Stories of abuse abound at UNHCR doorstep
NEW DELHI: The road in front of UNHCR office in Vasant Vihar almost always has people in anticipation of an assurance of shelter or safety. They are so desperate that they often spend nights in front of the office on pavements or wait all day seeking a chance to share their plight with officials at the commission.
On Wednesday, even when the Burmese refugees had already spent a night on the pavements demanding a meeting with the chief of mission, there were others seen sitting with placards and letters accounting their struggles in the city.
An Afghan woman (26) from Herat who requested TOI not to name her claimed that she waits near the UNHCR office almost every other day. She claimed her husband is with the Taliban. She escaped from Herat along with her brothers, mother and grandparents. They live in Bhogal now but she doesn't feel safe as her husband and members of the Taliban are allegedly tracking her.
"My letters to UNHCR are in Persian. I can't write in English. I was home-schooled in Herat till Class IX. In Herat, girls are not allowed to study. In Kabul, things are a little better for women. Delhi, too, gives women freedom to do what they want to live," the woman tearfully said. Her son (10) goes to school in Delhi and has picked up some Hindi. "My father used to beat my mother and that's why we escaped. He had a gun," he said.
The woman claimed the population of Afghans is high in Delhi which makes it unsafe for people like her. "What if someone informs my husband we are here? They need to move us somewhere safe," she said. The woman has done a beautician's course in Delhi. But though she follows English, she is unable to speak the language.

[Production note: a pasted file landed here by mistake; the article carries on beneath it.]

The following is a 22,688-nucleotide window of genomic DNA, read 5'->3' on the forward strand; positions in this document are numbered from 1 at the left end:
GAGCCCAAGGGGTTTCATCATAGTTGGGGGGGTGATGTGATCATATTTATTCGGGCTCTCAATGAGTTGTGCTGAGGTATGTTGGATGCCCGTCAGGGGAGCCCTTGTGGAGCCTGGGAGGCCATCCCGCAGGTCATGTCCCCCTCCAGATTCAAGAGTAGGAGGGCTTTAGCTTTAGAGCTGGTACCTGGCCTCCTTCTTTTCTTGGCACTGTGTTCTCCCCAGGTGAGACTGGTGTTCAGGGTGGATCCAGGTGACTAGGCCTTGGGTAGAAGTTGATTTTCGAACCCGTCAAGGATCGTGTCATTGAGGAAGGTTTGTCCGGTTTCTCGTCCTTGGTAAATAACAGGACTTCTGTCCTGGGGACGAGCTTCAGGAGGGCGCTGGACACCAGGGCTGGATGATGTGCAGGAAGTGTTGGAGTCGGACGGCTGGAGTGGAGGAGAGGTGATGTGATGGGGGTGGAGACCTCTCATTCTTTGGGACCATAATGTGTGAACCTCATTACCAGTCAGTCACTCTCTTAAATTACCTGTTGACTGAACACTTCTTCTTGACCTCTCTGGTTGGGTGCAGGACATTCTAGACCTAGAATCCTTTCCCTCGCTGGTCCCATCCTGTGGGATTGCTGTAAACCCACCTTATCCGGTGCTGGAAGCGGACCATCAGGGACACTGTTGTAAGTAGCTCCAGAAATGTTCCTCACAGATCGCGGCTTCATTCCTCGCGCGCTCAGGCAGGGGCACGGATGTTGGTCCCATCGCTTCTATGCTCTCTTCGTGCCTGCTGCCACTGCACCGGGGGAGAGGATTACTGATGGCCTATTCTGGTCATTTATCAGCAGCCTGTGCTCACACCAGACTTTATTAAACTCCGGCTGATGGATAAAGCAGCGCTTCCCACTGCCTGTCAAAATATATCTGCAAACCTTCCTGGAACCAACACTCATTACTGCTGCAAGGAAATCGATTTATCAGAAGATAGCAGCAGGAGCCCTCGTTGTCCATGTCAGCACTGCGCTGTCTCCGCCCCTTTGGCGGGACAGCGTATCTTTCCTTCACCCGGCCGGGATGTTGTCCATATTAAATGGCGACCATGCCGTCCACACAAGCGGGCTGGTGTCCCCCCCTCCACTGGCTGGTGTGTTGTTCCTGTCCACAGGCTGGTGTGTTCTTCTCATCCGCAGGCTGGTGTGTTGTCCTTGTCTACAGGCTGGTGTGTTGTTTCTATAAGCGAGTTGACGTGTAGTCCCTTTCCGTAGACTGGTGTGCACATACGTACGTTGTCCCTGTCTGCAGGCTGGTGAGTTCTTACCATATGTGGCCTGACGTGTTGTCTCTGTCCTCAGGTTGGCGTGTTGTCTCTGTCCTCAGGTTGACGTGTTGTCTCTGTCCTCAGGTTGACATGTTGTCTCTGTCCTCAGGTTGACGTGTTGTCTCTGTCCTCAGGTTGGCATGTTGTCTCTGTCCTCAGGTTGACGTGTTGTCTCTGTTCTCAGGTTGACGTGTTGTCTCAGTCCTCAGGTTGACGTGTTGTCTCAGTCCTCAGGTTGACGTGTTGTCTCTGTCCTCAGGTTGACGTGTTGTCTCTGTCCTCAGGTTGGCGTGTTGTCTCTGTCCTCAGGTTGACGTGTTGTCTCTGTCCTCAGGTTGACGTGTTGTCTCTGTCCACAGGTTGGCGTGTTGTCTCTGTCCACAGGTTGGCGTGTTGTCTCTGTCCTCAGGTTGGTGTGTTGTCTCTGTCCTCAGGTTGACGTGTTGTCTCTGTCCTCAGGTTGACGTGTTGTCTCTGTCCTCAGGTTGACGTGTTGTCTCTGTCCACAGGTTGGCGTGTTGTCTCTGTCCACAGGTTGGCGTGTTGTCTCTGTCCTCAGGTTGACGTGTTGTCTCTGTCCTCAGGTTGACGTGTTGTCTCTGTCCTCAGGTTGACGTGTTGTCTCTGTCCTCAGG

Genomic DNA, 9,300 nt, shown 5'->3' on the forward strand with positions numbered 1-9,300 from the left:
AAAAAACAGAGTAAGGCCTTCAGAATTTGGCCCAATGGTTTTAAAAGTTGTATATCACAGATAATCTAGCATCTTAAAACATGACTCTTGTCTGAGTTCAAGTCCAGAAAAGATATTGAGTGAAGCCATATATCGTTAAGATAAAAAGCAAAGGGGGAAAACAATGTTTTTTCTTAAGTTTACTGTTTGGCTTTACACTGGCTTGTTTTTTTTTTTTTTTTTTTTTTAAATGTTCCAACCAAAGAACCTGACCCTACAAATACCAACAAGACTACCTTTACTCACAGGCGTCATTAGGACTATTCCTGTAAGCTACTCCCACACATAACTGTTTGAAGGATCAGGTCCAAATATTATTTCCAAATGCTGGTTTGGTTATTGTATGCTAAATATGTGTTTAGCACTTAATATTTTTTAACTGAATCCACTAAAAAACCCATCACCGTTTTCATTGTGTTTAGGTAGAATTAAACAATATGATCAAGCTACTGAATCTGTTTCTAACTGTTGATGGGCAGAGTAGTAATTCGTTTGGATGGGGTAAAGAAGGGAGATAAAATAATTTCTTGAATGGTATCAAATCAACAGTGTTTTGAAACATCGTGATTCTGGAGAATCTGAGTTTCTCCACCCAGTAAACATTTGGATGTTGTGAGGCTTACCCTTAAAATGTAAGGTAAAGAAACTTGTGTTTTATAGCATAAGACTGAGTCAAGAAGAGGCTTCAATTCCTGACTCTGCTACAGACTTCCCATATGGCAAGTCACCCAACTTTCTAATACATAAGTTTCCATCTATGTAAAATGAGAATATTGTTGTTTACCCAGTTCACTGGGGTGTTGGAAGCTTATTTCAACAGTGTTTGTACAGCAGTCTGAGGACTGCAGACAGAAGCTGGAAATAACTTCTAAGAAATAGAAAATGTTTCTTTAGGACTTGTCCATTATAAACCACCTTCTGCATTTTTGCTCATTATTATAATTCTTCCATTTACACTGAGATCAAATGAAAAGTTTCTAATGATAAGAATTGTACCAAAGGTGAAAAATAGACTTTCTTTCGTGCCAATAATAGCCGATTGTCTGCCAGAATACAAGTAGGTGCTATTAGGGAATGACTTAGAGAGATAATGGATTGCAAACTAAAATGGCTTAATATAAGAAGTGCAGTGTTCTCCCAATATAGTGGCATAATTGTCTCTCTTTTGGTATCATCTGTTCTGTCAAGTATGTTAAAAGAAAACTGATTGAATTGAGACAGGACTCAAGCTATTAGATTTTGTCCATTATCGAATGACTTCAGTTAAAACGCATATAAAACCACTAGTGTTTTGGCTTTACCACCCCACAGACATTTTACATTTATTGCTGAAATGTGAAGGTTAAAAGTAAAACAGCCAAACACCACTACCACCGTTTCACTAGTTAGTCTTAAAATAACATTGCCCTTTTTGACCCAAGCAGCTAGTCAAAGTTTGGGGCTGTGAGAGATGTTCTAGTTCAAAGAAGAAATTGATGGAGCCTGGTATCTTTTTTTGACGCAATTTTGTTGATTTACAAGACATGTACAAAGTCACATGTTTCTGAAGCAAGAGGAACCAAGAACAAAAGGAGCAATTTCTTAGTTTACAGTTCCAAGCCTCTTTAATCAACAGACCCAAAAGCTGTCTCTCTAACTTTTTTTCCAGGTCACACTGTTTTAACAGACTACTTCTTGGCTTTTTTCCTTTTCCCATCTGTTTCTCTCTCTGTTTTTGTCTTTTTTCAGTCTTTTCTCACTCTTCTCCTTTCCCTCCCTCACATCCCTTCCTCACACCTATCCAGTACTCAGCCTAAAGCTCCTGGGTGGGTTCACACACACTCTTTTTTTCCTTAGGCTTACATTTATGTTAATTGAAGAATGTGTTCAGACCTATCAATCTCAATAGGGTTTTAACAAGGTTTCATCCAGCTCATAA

Another young person from Eritrea in Africa who has been in India since 2005 had a placard which read, "Why am I forgotten? Stop the discrimination. I am a refugee, too." He is seeking a long term visa to be able to work in Delhi. "Back home there is a lot of disturbance. There are human rights violations and extrajudicial killings. Most young people have no option but to become refugees. But in India, I can't work and racial discrimination is a major problem in Delhi," he said.
Burmese Refugees in India asking UNHCR for their rights
1. No implementing partners between UNHCR and Burmese Refugees.
2. Charity fund of UNHCR not to be wasted to hire Indian professionals NGOs who are rich but instead spend the fund for the needy refugees.
3. Use the salaries of implementing partner's as Subsistence Allowance for refugees and their other needs.
4. Providence for Burmese refugee's Children for formal education in private school.
5. Legal protection and safety for Burmese refugee's women and children.
6.Equal payment between Burmese interpreters and other nationalities refugee's interpreters.
7. Special treatment and providence for above 50 years of age.
8. Special treatment and providence for HIV, Hepatitis and Cancer patients.
9. 80 percent of resettlement must be according to seniority.
10. Advocacy for more resettlement.
11. Issuance of certificate for new asylum seekers.
12. Legal rights for Burmese refugees.